The bees let me pet them
if I was patient.
If I sat by the lavender gardens
they would crawl over my skin —
fat golden tufts of summer warmth,
humming songs only I could hear
and I hummed back.
KATIE L. PRIOR
North Atlantic Bird Sanctuary
I know the rhythm of this place
arcadian abundance seaweed jackets
on wet tar slick tidal pool optics of a mirror
a barnacle is a home on its own accord
albatross flies alongside cormorants
in almost darkness light so obscured
every parallel line echoes a glimpse of the
heaven layer of the skies a brook warbling above
low-level clouds leaking through to this
terrestrial plane it always rains like this in my poems
it falls into my eyes cleans out irises
green-gray as underbellies of migratory geese
sea-run salmon carry my nerves upstream
as they soar through bear claws worries on
their glittering backs the glint of mineral
flickering beneath rapids that lead to estuary
reaching upwards weatherbeaten thorns
strangle beach rose naked from a late autumn
that shed the summer skin sometimes the distance
to the past expands like my own living lungs
uncommonly warm air follows me through
channels and caverns like it knew the way
it feels like snow through waterlogged ears I hear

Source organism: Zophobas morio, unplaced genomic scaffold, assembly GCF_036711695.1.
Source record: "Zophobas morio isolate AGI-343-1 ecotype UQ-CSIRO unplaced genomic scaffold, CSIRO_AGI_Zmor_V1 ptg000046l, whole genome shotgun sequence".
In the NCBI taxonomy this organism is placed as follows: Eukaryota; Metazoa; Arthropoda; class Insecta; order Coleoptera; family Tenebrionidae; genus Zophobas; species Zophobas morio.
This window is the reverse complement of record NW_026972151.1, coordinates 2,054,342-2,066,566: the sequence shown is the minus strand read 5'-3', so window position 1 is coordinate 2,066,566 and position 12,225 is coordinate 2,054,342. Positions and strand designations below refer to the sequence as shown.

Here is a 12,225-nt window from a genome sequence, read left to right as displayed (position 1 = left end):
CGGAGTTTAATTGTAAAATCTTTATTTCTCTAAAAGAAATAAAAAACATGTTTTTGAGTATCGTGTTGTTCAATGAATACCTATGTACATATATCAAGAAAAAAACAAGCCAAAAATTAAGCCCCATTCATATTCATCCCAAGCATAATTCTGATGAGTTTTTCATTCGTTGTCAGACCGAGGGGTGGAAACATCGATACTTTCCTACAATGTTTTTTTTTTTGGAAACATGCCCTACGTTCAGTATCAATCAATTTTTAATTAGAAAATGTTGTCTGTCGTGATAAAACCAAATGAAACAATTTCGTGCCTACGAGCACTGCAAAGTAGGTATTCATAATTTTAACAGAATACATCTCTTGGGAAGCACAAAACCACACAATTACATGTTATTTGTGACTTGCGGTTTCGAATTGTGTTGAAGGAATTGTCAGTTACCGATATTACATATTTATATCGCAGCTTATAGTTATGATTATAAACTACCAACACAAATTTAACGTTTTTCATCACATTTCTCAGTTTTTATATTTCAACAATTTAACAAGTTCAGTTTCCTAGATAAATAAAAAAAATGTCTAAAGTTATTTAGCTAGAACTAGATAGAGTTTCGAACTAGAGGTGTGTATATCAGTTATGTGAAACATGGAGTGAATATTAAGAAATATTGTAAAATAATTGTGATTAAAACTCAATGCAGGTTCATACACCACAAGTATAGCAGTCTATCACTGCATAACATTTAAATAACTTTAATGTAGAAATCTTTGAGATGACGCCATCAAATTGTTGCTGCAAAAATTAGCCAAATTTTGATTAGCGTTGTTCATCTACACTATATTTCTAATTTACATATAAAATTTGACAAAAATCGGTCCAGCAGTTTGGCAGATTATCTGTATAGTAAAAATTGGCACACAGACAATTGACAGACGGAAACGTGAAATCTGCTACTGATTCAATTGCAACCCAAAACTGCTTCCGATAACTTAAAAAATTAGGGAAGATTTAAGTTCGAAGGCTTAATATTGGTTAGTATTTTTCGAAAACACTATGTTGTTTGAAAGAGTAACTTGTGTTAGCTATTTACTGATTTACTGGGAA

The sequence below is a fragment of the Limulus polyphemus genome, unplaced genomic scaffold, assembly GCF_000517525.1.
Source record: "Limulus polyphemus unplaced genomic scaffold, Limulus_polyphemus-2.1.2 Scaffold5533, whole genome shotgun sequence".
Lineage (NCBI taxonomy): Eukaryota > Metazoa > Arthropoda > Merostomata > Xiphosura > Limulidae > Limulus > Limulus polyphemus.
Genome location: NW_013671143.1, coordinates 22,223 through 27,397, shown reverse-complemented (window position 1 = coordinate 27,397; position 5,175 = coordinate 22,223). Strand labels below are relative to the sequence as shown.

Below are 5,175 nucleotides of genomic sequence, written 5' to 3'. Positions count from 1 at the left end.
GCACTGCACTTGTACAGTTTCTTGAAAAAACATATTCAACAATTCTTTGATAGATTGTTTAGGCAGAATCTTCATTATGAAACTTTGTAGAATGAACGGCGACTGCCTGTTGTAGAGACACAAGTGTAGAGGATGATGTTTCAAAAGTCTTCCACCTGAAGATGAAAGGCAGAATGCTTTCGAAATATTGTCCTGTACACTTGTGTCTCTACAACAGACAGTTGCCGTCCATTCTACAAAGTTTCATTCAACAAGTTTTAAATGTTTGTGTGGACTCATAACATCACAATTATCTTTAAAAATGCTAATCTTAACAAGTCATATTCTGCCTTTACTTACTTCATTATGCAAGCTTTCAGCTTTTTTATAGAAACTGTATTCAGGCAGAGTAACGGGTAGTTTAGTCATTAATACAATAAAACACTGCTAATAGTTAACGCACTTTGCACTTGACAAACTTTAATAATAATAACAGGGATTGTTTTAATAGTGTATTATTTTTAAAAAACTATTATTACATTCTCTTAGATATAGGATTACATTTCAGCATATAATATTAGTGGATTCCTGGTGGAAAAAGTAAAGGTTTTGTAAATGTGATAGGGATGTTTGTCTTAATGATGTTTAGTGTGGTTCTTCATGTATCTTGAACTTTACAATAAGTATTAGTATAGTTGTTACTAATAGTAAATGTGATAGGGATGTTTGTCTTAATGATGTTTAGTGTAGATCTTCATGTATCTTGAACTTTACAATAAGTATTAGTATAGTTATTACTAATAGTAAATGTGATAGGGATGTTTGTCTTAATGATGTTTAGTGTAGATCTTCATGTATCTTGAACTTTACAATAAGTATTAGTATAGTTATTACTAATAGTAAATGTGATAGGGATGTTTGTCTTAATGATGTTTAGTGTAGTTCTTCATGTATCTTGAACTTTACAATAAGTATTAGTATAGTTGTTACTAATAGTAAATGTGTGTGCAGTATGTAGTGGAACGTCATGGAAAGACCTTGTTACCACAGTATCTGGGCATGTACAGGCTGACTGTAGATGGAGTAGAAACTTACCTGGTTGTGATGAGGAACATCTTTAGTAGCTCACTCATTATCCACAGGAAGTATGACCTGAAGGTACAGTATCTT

it lingering beyond the craggy outlook battered by the sea.
On the beach in winter I give–
to bitter stones, all the warmth
from my raw hands.
I lift them from the frozen sand,
press each between my palms
and return them warm,
to the glacial sea-foam gathering
round my boots.
All the while, the sea gives.
Sapphire waves evaporate,
surrender water droplets to the clouds
that float like a pod of gray whales
over the coastline.
Somewhere the clouds will dissolve
and it will snow on a mountain top
frosting evergreens and laying
the forest to sleep under a sheet,
threaded with tiny, crystalized tides.
In spring, the mountain will melt.
And ocean of winter will sink through the soil,
trickle down crevices in a cliffside,
soak dead leaves and brittle roots,
soften a sleeping pathway.
The melted snow,
made of borrowed sea,
will roll in rivers back to the shore
and I’ll go to the beach
without my boots.
On the beach in spring I’ll take–
the warmth of captive sunlight
from a hot stone at my feet.
I’ll lift it to my cheek,
let its heat tingle
across my pores, and wonder
of all gifts one day
returned, well worn by the seasons
ready to give once more.
MEGAN K. BENNETT
Are We Watching the End of the Monarch Butterfly?
–The New York Times, January 25, 2019
scientists watch the skies
searching for orange
and black winged fairies
coughing through smoke and flame
the attack burns down
the length of the Pacific
even the salt has dried up
and the frost
in the South has licked
the bodies of white bears
all too often
and the people continue
to cast thick grease
into the seven and five
into the heavens
and rolling steel
like the swift hand of a lady
swatting a bee
that has come too close